Efforts from Brussels to regulate the Russian led Nord Stream 2 gas project have been bolstered by support from the French for proposed EU energy rules on the pipeline, despite German opposition.
Although the proposal does not have the leverage to stop the pipeline, it could restructure the operation and economics of the project.
A French Foreign ministry spokesperson said: “The revision of the gas directive aims to apply the rules of the third energy package to all gas pipelines with third countries entering the European territory. The revised directive would apply to the Nord Stream 2 project. France intends to support the adoption of such a directive.”
The Gazprom-led project would have the ability to double the amount of Russian gas supplied to Germany via the Baltic Sea, which critics have said would remove an important source of income for Ukraine.
While Berlin and other supporters of the pipeline have stated the project is purely commercial, those that oppose the Nord Stream 2 argue that it is against the EU’s objective to reduce the bloc’s dependence on Russian energy and risks harming Kiev.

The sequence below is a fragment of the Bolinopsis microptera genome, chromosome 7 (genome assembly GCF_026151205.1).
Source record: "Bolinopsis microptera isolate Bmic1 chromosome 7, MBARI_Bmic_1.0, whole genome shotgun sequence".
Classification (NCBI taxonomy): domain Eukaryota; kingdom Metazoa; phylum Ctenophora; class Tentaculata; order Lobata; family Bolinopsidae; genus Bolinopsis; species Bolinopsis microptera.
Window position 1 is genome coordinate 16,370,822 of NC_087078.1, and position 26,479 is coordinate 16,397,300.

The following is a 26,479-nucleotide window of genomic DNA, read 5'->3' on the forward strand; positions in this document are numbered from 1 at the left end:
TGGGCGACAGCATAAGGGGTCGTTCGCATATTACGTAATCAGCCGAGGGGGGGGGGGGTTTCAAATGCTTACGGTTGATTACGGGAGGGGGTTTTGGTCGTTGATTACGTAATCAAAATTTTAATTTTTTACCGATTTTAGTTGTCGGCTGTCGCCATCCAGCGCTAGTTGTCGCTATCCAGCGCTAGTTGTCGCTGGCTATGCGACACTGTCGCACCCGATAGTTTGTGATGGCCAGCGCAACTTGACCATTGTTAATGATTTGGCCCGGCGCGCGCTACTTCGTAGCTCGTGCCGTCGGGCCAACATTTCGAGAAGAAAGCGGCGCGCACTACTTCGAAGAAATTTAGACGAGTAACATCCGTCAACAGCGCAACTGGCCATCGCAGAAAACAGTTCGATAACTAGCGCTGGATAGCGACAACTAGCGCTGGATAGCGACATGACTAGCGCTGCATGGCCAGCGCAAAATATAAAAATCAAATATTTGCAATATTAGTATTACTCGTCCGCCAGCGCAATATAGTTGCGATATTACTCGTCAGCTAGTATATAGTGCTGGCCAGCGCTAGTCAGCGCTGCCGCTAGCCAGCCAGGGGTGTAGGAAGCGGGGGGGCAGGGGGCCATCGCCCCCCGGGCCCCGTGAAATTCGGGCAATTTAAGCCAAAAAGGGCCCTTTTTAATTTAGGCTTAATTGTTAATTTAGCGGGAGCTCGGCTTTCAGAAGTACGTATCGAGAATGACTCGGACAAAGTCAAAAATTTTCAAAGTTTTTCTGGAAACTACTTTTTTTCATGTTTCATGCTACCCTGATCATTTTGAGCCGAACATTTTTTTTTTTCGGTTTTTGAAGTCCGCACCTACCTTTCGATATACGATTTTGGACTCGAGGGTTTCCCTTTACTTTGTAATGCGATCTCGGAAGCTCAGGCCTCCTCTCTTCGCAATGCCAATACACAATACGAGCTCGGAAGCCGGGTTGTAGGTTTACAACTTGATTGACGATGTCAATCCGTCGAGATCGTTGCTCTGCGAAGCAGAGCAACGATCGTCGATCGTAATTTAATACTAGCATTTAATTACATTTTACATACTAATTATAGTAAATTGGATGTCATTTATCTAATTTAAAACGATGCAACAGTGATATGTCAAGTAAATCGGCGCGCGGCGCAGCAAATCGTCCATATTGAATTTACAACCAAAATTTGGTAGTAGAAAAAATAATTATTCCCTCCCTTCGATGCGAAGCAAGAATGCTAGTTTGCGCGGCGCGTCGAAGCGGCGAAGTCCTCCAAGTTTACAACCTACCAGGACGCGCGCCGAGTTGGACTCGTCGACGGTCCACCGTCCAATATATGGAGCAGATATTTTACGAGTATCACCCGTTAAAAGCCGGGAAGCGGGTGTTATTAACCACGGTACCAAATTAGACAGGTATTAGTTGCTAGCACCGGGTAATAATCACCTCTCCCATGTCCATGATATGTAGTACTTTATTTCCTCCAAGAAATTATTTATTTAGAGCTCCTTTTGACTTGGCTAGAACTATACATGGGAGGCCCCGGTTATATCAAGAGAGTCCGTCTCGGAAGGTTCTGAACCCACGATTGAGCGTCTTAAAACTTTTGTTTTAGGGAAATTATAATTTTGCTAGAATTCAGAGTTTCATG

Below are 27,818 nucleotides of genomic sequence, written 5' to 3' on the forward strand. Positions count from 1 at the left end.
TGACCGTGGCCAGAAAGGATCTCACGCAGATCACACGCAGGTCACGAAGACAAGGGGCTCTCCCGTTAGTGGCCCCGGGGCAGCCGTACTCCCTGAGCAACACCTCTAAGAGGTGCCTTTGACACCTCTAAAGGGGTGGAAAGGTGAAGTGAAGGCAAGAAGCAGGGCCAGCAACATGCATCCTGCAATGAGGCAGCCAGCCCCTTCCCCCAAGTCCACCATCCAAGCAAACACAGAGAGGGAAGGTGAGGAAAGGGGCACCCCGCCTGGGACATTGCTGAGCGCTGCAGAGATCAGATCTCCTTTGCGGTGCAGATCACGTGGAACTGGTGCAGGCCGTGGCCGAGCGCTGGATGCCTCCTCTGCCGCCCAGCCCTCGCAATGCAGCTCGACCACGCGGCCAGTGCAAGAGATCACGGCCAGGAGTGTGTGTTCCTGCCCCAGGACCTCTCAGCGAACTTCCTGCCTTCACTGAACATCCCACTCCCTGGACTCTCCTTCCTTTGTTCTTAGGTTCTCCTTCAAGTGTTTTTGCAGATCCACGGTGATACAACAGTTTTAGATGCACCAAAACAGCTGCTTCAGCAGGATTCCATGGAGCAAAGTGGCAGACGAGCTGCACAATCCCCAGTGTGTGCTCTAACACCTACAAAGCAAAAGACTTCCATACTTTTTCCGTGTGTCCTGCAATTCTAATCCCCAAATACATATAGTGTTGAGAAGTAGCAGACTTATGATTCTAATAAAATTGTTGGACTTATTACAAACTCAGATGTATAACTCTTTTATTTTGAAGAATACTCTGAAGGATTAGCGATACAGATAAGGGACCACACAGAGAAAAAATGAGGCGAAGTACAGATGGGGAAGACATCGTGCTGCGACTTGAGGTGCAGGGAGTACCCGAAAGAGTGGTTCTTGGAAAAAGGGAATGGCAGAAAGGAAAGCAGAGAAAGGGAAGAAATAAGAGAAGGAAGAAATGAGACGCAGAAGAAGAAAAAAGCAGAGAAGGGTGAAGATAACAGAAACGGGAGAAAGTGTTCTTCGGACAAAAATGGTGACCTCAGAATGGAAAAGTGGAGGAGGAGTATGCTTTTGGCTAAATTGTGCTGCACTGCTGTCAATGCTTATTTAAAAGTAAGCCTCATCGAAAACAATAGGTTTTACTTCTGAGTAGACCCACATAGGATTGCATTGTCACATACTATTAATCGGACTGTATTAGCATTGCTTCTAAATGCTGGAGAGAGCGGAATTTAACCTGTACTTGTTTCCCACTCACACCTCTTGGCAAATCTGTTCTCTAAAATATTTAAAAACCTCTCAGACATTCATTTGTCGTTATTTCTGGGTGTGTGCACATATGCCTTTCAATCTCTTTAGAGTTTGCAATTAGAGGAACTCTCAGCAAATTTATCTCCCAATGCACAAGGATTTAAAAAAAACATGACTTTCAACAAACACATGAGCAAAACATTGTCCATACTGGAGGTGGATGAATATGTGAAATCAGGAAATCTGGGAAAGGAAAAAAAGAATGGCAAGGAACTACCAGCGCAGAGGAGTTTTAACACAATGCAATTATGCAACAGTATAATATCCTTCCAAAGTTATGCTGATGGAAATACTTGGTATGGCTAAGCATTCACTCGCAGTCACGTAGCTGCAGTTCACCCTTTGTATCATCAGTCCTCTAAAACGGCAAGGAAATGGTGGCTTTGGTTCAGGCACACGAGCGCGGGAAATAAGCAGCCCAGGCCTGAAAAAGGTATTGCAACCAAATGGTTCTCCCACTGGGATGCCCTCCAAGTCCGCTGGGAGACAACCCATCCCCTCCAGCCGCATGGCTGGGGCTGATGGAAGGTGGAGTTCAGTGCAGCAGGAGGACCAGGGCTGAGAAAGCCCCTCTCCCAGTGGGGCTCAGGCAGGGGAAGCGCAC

The conflict over policy between Paris and Berlin comes just weeks after President Emmanuel Macron and Chancellor Angela Merkel signed a Franco-German co-operation treaty.
Last week, the French ministry said that “work is continuing with our partners, in particular with Germany, on possible changes to the text”.
The proposed changed, first put forward in 2017, would mean all new and existing import pipelines would have to meet four principles, which include non-discriminatory tariffs; transparent reporting and at least 10% of the capacity offered to third parties.